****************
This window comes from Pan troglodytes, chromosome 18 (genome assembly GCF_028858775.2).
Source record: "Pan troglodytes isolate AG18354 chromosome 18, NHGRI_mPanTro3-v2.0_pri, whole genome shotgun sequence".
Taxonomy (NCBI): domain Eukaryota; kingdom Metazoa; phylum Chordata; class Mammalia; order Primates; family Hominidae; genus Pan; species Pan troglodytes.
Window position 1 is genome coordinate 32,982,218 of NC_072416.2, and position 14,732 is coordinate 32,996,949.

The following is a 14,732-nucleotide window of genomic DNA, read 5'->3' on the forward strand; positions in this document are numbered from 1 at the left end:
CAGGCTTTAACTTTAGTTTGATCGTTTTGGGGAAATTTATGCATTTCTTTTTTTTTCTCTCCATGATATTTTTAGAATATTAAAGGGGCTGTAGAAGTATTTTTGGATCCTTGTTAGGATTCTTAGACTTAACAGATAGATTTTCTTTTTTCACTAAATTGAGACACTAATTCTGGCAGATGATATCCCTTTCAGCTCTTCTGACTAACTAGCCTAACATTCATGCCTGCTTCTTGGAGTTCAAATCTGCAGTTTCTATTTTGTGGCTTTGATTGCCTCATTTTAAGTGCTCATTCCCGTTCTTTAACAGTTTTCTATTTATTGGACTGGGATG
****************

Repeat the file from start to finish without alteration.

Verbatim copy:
This window comes from Pan troglodytes, chromosome 18 (genome assembly GCF_028858775.2).
Source record: "Pan troglodytes isolate AG18354 chromosome 18, NHGRI_mPanTro3-v2.0_pri, whole genome shotgun sequence".
Taxonomy (NCBI): domain Eukaryota; kingdom Metazoa; phylum Chordata; class Mammalia; order Primates; family Hominidae; genus Pan; species Pan troglodytes.
Window position 1 is genome coordinate 32,982,218 of NC_072416.2, and position 14,732 is coordinate 32,996,949.

The following is a 14,732-nucleotide window of genomic DNA, read 5'->3' on the forward strand; positions in this document are numbered from 1 at the left end:
CAGGCTTTAACTTTAGTTTGATCGTTTTGGGGAAATTTATGCATTTCTTTTTTTTTCTCTCCATGATATTTTTAGAATATTAAAGGGGCTGTAGAAGTATTTTTGGATCCTTGTTAGGATTCTTAGACTTAACAGATAGATTTTCTTTTTTCACTAAATTGAGACACTAATTCTGGCAGATGATATCCCTTTCAGCTCTTCTGACTAACTAGCCTAACATTCATGCCTGCTTCTTGGAGTTCAAATCTGCAGTTTCTATTTTGTGGCTTTGATTGCCTCATTTTAAGTGCTCATTCCCGTTCTTTAACAGTTTTCTATTTATTGGACTGGGATG